Because if we can survive, with our ability to share and to give intact, then the evil and the good will that met that Thanksgiving day in the land of the Wampanoag will have come full circle.

And the healing can begin.

Now here's one to foil the big bad wolf!

Working in White Sulphur Springs, WV, I visited the Coal House.

It's for sale, and there was no one to answer questions, so I don't know if the 30 tons of coal is for the garage building or the house or both...

Occurs to me it'd be really ugly if it ever caught fire!

Saturday, November 11, 2006

Ever make a frizzen stall?
What's that, you ask? (It's a cover for the frizzen on a flintlock rifle.)

I went to visit my friends Henry and Debora after I finished work in Roanoke this week. Like me, they do the 18th century reenactment thing.

Henry, proprietor of Fort Vause Outfitters, has just produced a DVD teaching basic leatherworking. I got a private showing while I was there, and it was very very good. He discusses tools and leather basics, and leads the viewer through making a frizzen stall and a colonial wallet.

The DVD is available from Panther Primitives, at this link:



is known as the Star City of the South -

It's got this star
up on Mill Mountain
shining its light
all year round.
I've hiked around up there
and seen it up close.

It's a 100' star, probably the largest there is.

Friday, November 03, 2006

Retrojet lag! THAT's what you get when you spend 5 days in the 18th Century and have to come back to the modern world, hit the deck running and go to work.
Last week, after working in Charlottesville VA, visiting Sue and the Alpaca, I loaded up the car and went to the Olde Virginia Primitive Riflemen, , fall Rendezvous. Spent the weekend eating, visiting with friends, making music, having fun, trying to stay warm and dry, and wondering how on earth I used to do winter camps. I remember setting up my 18' tipi in the snow! We had a wonderful time at those but I can't see me doing them now. Is it that I'm getting older or did a few winters in Florida spoil me forever?
I got home Sunday evening much too tired to unload the car but this week I got to work right here where I live so I didn't have to. I took the motorhome to work Monday and unloaded the car Monday night.
Years ago, when I had a medical billing business in my home, I used to schedule a jet-lag day after Rendezvous. ALL I expected of myself that day was to read the mail. Anything else was gravy. Can't do that now - If I've got an assignment I need to be there and functional. Which is why the car stayed loaded 'til Monday afternoon.

Tuesday, October 24, 2006

My friend Sue has new neighbors - Alpaca.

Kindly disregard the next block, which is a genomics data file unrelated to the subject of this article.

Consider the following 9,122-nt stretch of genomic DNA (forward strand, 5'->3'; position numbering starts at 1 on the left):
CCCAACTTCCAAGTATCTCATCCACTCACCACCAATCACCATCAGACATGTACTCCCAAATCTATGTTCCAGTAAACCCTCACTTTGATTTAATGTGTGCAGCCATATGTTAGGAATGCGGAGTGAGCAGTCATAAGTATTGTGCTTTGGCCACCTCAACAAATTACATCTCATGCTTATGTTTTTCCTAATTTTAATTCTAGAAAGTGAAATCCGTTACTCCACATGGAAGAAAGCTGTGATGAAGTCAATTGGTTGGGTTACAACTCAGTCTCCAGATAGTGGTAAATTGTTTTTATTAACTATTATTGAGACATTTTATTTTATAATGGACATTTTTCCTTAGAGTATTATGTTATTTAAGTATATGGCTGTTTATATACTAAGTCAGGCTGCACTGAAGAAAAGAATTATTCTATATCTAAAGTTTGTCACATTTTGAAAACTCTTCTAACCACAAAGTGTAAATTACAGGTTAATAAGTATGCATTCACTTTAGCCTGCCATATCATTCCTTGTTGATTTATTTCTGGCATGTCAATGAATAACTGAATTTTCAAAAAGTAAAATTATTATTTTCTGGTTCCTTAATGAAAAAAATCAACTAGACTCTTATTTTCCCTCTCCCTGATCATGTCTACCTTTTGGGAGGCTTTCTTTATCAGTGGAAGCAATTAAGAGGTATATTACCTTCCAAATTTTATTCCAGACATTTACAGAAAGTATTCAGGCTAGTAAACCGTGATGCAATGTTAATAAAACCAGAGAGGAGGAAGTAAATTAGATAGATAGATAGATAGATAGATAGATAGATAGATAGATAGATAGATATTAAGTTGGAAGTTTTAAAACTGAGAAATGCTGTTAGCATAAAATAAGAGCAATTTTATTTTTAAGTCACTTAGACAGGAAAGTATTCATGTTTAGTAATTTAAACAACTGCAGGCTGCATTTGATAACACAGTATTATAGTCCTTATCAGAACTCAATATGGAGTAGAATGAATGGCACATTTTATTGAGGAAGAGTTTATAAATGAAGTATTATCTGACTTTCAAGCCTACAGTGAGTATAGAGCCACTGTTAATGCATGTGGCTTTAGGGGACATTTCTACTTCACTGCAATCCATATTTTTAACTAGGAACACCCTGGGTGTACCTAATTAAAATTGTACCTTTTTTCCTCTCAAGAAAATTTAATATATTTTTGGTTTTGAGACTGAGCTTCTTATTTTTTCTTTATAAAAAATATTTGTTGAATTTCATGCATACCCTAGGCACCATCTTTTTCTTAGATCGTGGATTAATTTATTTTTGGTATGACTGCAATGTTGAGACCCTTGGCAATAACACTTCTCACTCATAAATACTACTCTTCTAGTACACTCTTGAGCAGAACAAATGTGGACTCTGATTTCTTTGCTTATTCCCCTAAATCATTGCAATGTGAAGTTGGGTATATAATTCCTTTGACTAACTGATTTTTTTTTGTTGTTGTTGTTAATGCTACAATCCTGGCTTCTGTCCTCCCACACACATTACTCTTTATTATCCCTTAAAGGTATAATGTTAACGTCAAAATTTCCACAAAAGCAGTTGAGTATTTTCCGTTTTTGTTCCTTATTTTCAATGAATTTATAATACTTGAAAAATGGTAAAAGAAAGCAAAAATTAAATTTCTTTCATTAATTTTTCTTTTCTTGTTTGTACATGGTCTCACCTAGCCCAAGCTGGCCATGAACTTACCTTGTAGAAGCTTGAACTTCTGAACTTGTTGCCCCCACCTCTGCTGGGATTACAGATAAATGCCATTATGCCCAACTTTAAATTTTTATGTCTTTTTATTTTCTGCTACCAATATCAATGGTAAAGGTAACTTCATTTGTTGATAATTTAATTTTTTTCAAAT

These guys are really cute - and curious, too. We'd walked through the woods to the field their pens are in. They were all up by the barn when we got there - which is quite a ways away as you can see. But they just had to come down to the end of their runs to see who we were.

I'd seen llamas before, but these are my first alpaca.

Sunday, October 22, 2006

No, I didn't overparty last weekend - I don't even drink - but I did see a pink elephant during my travels this week. When I stopped to visit, I found he had friends.

The elephant and his buddies were up in Stafford, VA. I was also in Spotsylvania, where I found the Civil War Soldier's Life Museum. The most unusual thing I saw there was the two bullets which met in mid-air and were permanently fused together.

They had an excellent display of firearms from the period - caplock rifles, pistols, and accoutrements.

Hi-tech (for the time) artillery.

Ordinary items of daily soldier life - cards, eating utensils, pictures, shaving stuff.
I had a particularly neat weekend last weekend.
I had worked in Leesburg and Purcellville, and realized that I was very near my friends Chris and Pat, so I arranged to spend the weekend with them.
We had lots of fun.
They are involved in a demonstration project, arranging for the amazing amount of good wood cut down in the city to be actually put to good use instead of just dumped in the landfill or ground in the big chipper trucks. So we went to the Green Festival in DC. Lots of interesting booths - everything from reforestation projects to specialty organic coffee.

We also went shopping in Poolesville, MD, near their home. This

is the old town hall, which also was a bank in a former incarnation.

We stopped at Poole's Store,

which was the first business in the area and is now a museum/gift shop.

On my way back to Virginia, I had to stop and take pictures of this shop because I have never ever seen so many birdhouses!